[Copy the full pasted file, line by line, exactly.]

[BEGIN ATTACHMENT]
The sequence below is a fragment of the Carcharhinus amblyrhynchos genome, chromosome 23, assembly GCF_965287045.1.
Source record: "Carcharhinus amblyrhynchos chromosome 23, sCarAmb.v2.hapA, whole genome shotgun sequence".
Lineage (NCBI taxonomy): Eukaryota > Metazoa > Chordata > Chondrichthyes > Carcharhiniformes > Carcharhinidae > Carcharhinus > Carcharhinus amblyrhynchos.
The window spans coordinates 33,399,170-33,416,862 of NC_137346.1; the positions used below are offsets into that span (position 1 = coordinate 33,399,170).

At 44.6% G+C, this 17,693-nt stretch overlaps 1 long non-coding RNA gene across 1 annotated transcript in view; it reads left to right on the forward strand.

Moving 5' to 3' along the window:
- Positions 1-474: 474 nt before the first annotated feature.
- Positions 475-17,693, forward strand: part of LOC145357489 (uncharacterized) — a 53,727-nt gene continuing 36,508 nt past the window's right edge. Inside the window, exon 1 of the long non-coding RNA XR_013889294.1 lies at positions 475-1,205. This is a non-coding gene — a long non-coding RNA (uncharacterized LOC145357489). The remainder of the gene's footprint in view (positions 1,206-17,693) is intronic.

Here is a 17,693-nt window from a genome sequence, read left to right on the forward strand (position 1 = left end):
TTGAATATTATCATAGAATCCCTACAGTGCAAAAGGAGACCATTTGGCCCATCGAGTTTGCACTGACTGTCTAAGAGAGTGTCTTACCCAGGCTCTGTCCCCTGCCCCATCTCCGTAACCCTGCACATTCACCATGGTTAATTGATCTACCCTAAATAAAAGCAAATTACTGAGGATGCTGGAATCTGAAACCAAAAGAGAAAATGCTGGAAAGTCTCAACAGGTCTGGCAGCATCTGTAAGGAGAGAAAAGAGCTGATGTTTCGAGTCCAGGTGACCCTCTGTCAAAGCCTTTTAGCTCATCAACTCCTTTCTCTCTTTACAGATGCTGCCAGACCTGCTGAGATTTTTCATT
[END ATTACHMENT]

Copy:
The sequence below is a fragment of the Carcharhinus amblyrhynchos genome, chromosome 23, assembly GCF_965287045.1.
Source record: "Carcharhinus amblyrhynchos chromosome 23, sCarAmb.v2.hapA, whole genome shotgun sequence".
Lineage (NCBI taxonomy): Eukaryota > Metazoa > Chordata > Chondrichthyes > Carcharhiniformes > Carcharhinidae > Carcharhinus > Carcharhinus amblyrhynchos.
The window spans coordinates 33,399,170-33,416,862 of NC_137346.1; the positions used below are offsets into that span (position 1 = coordinate 33,399,170).

At 44.6% G+C, this 17,693-nt stretch overlaps 1 long non-coding RNA gene across 1 annotated transcript in view; it reads left to right on the forward strand.

Moving 5' to 3' along the window:
- Positions 1-474: 474 nt before the first annotated feature.
- Positions 475-17,693, forward strand: part of LOC145357489 (uncharacterized) — a 53,727-nt gene continuing 36,508 nt past the window's right edge. Inside the window, exon 1 of the long non-coding RNA XR_013889294.1 lies at positions 475-1,205. This is a non-coding gene — a long non-coding RNA (uncharacterized LOC145357489). The remainder of the gene's footprint in view (positions 1,206-17,693) is intronic.

Here is a 17,693-nt window from a genome sequence, read left to right on the forward strand (position 1 = left end):
TTGAATATTATCATAGAATCCCTACAGTGCAAAAGGAGACCATTTGGCCCATCGAGTTTGCACTGACTGTCTAAGAGAGTGTCTTACCCAGGCTCTGTCCCCTGCCCCATCTCCGTAACCCTGCACATTCACCATGGTTAATTGATCTACCCTAAATAAAAGCAAATTACTGAGGATGCTGGAATCTGAAACCAAAAGAGAAAATGCTGGAAAGTCTCAACAGGTCTGGCAGCATCTGTAAGGAGAGAAAAGAGCTGATGTTTCGAGTCCAGGTGACCCTCTGTCAAAGCCTTTTAGCTCATCAACTCCTTTCTCTCTTTACAGATGCTGCCAGACCTGCTGAGATTTTTCATT